The Solicitors Regulation Authority (SRA) has recently published a client care letter checklist (see summary below) on its website to help solicitors assess whether the regulator is likely to find their initial client paperwork suitable or not. For 99.9% of law firms I can probably save you the suspense: the answer is no (sorry!).
The SRA has stressed that client care letters should be short, easy to read and make it obvious who will do what next. The SRA even goes so far as to suggest the use of icons. ‘Icons!’ I hear you say? What has our profession come to (smiley face)? I appreciate that the SRA’s advice may be difficult to take coming from an organisation which gives its horrendous PDF forms catchy names like “FA10b” and nonchalantly refers its readers to paragraph 5(4) of Schedule 13 to the Legal Services Act but I have to say I do think that the SRA have a point. Most solicitor client care letters still cram all of the old ‘Rule 15’ information into one letter, despite the fact that rule 15 was scrapped over a decade ago. Most clients I speak to find client care letters daunting and very hard to follow. Even as a lawyer it can be a lot of work to separate the key information from the boilerplate text.
The one-page client care letter challenge!
For simple matters you should be able to offer your clients a very short client care letter, possibly taking up just one page. Take a look at the attached example.
It focuses only on the key information that the client needs to know:
- how can you help me;
- who should I contact day to day or if I have a concern;
- how long will it take;
- how much will it cost;
- who should do what next.
Where’s the rest of it you ask? In the terms of business, which should be worded as simply as possible without compromising their integrity as contractual terms. Now in certain types of matter you will definitely need to add more detail into the client care letter such as for exclusions of liability, acting in a potential conflict or where the pros and cons of whether to pursue a matter are more complex. That is important to do, even if it means taking up a bit of extra space. Don’t forget to discuss any key issues with the client also, particularly if the client may have difficulty understanding legal matters or letters. For higher risk scenarios the SRA demands ‘informed consent’ and not simply the insertion of a standard paragraph within the terms. Even so you should still be able to set out the key information in a simple manner over a page or two. Doing so could also have benefits in reducing client complaints and improving the rate at which clients sign up. In the current market it would also set you apart from the competition.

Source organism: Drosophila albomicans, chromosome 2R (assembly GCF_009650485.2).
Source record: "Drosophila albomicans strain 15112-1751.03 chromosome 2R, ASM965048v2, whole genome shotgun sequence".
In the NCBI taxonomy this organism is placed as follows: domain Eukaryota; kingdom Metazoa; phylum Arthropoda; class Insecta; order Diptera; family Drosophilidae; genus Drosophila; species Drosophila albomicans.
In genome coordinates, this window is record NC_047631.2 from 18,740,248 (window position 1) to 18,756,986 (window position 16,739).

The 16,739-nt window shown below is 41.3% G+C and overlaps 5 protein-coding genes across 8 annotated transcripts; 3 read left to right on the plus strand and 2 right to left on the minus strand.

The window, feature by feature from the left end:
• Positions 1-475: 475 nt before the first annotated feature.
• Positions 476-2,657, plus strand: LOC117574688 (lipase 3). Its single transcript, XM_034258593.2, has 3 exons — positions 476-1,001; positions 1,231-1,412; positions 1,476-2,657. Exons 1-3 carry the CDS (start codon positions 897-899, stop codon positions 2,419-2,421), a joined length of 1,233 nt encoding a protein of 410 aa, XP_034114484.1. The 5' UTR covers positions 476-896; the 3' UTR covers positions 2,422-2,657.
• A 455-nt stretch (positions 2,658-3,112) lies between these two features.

If you’re interested in taking on the one-page client care letter challenge (OK so that’s a thing I just made up but we could make it real!) you can use the attached as inspiration. If you want the Word versions of this client care letter and terms these are available from our website (if you literally just want the client care letter in Word then direct message me). However you choose to approach it I certainly would encourage solicitors to take action because the SRA have highlighted a serious problem here. Your clients will thank you and if the SRA does follow up on this guidance with some form of checks in the future then you can relax knowing that you are compliant. Good luck!
Full summary of the SRA’s client care letter checklist:
1. Is it concise? It should not be too lengthy. The SRA encourages firms to think about whether some information could be separated out such as into the terms of business
2. Is it easy for the client to read and in plain English? It should avoid legalistic language or jargon particularly for vulnerable clients
3. Do you highlight key information such as by using headings, bold text or icons?
4. Do you explain what is going to happen and when?
5. Is it clear how much the matter is going to cost?
6. Is it obvious to the client what they need to do next?
7. Is it clear what the purpose of your client care letter is?
8. Have you tailored the letter? It should not include irrelevant generic information
9. Have you included your contact details?
You can view the full SRA guidance in its own words on its website.
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